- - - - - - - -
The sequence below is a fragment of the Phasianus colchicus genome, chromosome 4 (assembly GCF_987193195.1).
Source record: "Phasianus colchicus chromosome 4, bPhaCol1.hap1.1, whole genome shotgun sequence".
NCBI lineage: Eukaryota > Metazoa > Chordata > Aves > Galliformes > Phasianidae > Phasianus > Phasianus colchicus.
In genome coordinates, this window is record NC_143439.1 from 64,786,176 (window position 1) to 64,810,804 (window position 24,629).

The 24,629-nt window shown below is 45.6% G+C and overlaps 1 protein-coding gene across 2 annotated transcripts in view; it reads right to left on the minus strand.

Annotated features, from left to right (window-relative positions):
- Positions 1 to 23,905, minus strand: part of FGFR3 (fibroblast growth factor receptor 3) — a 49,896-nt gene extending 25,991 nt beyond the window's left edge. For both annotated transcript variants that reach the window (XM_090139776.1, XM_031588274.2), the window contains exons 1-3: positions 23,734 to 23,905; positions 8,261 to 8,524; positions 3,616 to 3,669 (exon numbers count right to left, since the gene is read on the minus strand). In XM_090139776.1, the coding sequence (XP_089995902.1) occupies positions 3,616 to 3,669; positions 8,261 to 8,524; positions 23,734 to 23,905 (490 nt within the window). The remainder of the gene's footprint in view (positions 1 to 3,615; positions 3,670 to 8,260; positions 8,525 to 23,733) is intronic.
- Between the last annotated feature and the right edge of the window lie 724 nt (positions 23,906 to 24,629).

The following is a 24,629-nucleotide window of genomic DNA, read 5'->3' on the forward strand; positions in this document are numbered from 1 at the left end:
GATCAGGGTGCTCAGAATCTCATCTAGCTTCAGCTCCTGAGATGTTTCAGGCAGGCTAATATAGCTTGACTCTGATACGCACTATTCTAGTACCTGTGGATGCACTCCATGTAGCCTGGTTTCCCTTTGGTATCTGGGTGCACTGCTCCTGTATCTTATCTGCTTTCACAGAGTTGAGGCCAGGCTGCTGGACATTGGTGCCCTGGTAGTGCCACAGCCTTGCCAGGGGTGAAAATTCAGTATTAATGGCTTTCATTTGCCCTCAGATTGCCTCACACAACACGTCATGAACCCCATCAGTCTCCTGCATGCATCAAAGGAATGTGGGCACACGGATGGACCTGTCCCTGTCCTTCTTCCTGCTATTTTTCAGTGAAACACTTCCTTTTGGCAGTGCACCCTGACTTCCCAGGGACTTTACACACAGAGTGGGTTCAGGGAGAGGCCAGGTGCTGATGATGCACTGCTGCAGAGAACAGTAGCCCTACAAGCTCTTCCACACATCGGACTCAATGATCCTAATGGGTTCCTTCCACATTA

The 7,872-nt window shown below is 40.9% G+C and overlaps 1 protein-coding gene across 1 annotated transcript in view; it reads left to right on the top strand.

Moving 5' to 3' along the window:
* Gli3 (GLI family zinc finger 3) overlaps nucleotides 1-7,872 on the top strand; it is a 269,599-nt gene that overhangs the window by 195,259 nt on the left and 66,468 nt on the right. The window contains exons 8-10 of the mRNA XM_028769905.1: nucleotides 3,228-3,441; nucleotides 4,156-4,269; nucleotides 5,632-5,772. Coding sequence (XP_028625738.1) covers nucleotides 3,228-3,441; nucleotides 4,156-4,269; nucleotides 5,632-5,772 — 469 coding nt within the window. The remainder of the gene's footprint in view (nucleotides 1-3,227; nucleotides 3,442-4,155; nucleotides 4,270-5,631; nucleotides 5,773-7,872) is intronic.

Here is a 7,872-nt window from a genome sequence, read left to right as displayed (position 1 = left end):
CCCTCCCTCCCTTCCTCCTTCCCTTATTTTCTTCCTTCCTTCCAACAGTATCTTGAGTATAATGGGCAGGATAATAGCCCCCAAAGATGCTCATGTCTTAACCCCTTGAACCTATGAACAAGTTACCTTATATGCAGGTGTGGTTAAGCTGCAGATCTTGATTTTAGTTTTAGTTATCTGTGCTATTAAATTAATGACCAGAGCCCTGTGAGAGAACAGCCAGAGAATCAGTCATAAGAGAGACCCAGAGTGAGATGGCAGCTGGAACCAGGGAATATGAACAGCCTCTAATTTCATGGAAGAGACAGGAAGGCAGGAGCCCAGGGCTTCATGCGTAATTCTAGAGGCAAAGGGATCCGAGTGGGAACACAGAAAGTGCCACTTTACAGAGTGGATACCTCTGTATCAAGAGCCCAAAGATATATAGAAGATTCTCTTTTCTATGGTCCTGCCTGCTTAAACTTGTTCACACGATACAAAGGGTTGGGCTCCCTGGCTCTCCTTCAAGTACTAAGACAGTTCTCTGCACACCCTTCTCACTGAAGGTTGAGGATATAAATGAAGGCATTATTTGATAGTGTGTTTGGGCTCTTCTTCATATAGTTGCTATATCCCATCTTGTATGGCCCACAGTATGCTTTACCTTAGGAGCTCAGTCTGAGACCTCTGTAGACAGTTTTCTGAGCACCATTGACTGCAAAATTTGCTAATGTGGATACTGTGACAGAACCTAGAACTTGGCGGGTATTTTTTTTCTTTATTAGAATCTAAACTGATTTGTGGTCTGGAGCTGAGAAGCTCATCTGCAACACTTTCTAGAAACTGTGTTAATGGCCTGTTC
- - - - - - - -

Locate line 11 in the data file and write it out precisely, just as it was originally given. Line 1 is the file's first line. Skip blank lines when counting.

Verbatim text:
The 7,872-nt window shown below is 40.9% G+C and overlaps 1 protein-coding gene across 1 annotated transcript in view; it reads left to right on the top strand.